From yesterday’s Irish Times. Nice to see mainstream media beginning to turn away from the idea that fats are evil. Particularly interesting is the throwaway line about carbohydrates being problematic as well… Advice to cut […]
From 1960 to 2004 UEFA and their counterparts in South America were responsible for the Intercontinental Cup, an annual tournament that pitted the winners of the European Champion Clubs’ Cup against the winners of the Copa Libertadores. In part driven by lofty ideals of creating a closer footballing family, the first decade of the Cup was troublesome to say the least. By the end of the ‘60s, the Cup had become synonymous with bloodshed, sendings off and misbehaving fans. Sadly it could have been so different.
Originally posted on Come Here To Me!:
The world of politics and the world of sport have been known to collide from time to time in Ireland. In 1952 for example, Archbishop John Charles MacQuaid…
An interesting take from the Irish Times about Ireland’s current obesity problems. Where’s the beef? Why are Irish men so much fatter than Irish women?.
“The masses of the people of Africa are crying for unity…”
Dr Kwame Nkrumah, Ghana’s first president in the nation’s post-colonial history was a controversial figure at the best of times. He proposed African unity but was at times an authoritarian leader. He lent a helping hand to those in need, but often on his terms only. Regardless of people’s opinions of him, one thing was clear. He was sincere in what he fought for. Nkrumah had a grand dream of uniting all of Africa and whilst ultimately he failed, he left an interesting story. This is especially the case when it comes to Ghanian football history.
Politics and football in Africa are more often than not bedfellows. Ghanaian football is no different.
Previously on this site we’ve looked at fitness in the classical age and today we’ll be continuing that theme with a brief examination of the Greek Halteres. The halteres were the Greek equivalent of the modern day dumbbell and had a variety of uses from athletics to aesthetics.
Last week we had the first of Vihjalmur Stefansson’s amazing account of his all meat diet. This week we look at the second installment.
Now that the experiments in diet which Karsen Anderson and I undertook at Bellevue Hospital have been accepted by the medical world, it is difficult to realize that there could have been such a storm of excitement about the announcement of the plan, such a violent clash of opinions, such near unanimity to the prediction of dire results.
Vilhjamur Stefannsson was a man of note for several reasons. Born in Canada in the late 1800s, the would be explorer discovered new lands and continental shelves, all the while publishing a host of books, articles and journals. Between 1906 and 1918, he went on three expeditions into Canadian and Alaskan Arctic, with the duration of each trip varying from sixteen months to five years. During these years he observed the dietary habits of the local Inuits, whose primary food source was meat.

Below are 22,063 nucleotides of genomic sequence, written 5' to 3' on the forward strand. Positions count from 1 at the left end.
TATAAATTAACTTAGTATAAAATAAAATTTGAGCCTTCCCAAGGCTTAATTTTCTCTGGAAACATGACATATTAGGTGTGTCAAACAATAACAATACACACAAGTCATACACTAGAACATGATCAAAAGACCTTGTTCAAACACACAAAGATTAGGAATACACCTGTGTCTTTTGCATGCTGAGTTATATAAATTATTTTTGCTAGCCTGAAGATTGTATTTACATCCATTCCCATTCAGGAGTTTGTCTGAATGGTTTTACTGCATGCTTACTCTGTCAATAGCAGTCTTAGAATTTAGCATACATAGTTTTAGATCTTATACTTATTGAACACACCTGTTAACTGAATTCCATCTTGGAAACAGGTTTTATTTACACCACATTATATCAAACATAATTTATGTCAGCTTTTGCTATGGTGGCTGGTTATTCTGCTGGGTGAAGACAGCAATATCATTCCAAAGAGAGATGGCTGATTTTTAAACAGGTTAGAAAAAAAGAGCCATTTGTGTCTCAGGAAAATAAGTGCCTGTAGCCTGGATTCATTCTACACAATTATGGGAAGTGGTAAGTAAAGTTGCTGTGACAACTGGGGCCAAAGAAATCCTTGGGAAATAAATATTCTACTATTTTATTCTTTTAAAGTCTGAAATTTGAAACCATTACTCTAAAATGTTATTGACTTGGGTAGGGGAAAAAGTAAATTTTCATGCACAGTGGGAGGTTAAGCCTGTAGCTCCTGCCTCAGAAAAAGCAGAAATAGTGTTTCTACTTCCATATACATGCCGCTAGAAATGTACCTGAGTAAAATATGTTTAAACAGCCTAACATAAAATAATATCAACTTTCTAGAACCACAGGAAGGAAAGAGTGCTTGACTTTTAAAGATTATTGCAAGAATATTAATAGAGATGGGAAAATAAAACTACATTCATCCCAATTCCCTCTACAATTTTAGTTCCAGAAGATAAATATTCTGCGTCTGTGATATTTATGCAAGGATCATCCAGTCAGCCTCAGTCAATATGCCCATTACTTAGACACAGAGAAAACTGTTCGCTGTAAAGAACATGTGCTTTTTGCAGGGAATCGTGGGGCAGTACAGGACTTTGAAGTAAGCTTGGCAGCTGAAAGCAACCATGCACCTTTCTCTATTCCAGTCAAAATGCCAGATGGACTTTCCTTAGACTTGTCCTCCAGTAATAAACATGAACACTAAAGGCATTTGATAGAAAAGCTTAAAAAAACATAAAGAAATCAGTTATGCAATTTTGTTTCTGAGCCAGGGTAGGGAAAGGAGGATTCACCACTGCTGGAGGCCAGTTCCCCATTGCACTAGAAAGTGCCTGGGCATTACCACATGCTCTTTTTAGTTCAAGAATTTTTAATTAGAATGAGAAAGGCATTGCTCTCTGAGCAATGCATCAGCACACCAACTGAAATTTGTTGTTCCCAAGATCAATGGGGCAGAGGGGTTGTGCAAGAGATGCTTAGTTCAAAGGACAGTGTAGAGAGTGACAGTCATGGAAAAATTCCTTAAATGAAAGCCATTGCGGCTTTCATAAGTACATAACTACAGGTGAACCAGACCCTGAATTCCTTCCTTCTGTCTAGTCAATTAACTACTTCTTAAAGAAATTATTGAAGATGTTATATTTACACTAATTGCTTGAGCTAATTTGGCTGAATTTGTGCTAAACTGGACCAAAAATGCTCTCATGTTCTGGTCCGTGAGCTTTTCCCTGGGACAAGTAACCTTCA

In 1935 Stefannsson published his experiences in Harper’s Monthly over two articles detailing the all meat diet he encountered. Below is Stefannsson’s first article.
In 1906 I went to the Arctic with the food tastes and beliefs of the average American. By 1918, after eleven years as an Eskimo among Eskimos, I had learned things which caused me to shed most of those beliefs. Ten years later I began to realize that what I had learned was going to influence materially the sciences of medicine and dietetics. However, what finally impressed the scientists and converted many during the last two or three years, was a series of confirmatory experiments upon myself and a colleague performed at Bellevue Hospital, New York City, under the supervision of a committee representing several universities and other organizations.
It was only two minutes and four seconds
‘Fore Schmeling was down on his knees
He looked like he was praying to the good Lord
To ‘Have mercy on me, please.’
Bill Gaither, 1938
June 22, 1938 and over 70,000 fans crammed into Yankee Stadium to see the ‘Brown Bomber’ Jou Louis face off against German boxer Max Schmeling for the second time in two years. Their interest was matched by the 64% of radio-owning Americans who tuned in that night to hear the fight’s broadcast. In 1936 Schmeling had beaten Louis in the very same venue after exploiting a weakness Louis’s boxing style. It was a defeat that sent the black community in America reeling. Joe was the first black boxer to gain acceptance by the American boxing federation since the controversial Jack Johnson and his defeat was met with utter devastation in black communities. At a time when the Ku Klux Klan was enjoying a revival, Joe had been a symbol of hope that blacks could integrate in white society. His loss was about more than sport.